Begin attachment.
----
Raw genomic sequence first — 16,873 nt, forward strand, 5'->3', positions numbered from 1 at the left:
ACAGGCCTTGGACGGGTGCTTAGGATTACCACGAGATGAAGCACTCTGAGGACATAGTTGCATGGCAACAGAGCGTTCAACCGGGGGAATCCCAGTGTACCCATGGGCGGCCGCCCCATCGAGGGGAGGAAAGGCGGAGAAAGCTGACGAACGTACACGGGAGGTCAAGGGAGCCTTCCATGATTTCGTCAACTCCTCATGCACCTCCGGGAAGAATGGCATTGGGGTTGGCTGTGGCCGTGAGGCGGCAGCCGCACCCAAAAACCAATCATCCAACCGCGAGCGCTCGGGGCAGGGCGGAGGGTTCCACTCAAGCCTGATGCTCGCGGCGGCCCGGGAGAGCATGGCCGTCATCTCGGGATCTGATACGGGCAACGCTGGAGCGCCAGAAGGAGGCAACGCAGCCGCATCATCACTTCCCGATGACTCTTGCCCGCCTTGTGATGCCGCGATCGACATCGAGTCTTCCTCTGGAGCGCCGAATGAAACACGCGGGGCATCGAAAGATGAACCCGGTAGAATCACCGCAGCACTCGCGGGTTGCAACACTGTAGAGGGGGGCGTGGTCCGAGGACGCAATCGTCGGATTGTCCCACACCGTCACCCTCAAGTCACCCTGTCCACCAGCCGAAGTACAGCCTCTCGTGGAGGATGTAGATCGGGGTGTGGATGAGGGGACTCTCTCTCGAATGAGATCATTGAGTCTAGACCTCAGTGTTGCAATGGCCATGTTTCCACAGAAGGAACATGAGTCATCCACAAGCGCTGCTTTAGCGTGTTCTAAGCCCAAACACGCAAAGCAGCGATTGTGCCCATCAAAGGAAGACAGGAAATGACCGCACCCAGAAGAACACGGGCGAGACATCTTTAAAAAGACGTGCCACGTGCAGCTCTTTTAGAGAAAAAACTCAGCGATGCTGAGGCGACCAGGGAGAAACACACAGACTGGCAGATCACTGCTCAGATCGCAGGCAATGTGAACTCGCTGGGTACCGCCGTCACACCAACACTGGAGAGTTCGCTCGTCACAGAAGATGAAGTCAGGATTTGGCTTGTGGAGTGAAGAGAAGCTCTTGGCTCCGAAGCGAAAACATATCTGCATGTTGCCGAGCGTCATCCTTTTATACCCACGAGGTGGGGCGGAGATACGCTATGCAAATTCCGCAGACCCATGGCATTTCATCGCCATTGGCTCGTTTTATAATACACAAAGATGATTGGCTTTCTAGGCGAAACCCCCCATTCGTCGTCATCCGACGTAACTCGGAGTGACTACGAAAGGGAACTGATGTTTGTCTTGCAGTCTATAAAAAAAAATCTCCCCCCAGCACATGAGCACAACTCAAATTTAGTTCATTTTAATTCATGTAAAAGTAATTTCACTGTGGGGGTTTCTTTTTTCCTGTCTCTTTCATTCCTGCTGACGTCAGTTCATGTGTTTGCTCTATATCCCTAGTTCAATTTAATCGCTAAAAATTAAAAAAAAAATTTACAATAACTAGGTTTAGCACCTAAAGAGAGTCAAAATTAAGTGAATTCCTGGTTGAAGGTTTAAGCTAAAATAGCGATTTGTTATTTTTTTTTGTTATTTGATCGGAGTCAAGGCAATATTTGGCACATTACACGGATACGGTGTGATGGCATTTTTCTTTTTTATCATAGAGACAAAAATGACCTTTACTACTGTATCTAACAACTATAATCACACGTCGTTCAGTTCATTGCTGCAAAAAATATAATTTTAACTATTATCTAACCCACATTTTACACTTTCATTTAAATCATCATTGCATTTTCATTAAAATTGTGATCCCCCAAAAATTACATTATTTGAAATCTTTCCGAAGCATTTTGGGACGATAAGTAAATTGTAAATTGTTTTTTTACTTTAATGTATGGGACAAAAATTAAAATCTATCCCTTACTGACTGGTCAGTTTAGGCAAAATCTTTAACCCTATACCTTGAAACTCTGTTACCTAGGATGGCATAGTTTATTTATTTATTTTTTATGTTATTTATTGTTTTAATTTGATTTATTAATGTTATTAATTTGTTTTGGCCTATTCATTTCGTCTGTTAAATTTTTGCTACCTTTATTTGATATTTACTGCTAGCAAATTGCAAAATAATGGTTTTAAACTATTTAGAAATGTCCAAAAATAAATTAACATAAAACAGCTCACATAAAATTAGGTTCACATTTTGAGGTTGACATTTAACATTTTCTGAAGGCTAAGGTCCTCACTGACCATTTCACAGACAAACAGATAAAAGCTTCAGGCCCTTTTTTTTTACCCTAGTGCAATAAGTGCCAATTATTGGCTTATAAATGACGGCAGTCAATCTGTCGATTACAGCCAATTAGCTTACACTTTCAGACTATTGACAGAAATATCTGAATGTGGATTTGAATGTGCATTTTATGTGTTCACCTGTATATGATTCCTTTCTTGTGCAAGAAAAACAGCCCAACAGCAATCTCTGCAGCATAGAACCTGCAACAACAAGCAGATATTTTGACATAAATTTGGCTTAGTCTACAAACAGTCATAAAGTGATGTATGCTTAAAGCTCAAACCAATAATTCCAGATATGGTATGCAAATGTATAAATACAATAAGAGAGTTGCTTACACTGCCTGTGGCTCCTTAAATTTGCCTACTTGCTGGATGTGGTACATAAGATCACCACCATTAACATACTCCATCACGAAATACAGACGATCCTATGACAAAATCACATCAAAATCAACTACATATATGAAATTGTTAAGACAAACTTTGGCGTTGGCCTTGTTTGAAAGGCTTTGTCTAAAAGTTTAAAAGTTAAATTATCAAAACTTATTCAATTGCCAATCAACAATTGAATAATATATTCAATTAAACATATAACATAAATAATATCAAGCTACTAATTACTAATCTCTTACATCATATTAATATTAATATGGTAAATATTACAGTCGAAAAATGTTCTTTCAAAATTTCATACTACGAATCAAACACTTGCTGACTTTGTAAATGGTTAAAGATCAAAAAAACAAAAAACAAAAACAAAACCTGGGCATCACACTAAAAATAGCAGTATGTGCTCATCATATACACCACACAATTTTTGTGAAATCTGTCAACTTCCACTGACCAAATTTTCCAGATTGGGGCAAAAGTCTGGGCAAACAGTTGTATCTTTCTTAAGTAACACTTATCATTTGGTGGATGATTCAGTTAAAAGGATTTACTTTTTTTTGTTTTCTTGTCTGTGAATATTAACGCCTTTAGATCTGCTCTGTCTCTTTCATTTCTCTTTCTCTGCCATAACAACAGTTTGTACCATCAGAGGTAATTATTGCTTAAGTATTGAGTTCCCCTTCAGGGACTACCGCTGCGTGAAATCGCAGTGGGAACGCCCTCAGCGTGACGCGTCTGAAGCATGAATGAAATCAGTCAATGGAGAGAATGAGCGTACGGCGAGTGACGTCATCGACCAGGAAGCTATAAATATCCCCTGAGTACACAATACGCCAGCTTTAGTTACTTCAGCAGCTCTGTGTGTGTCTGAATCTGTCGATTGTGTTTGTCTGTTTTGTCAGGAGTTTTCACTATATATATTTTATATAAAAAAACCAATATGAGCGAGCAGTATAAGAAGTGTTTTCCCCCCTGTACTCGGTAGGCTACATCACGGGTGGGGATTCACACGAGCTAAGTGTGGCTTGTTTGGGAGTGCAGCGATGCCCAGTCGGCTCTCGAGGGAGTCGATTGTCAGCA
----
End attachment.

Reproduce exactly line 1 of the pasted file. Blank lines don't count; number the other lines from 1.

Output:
Raw genomic sequence first — 16,873 nt, forward strand, 5'->3', positions numbered from 1 at the left: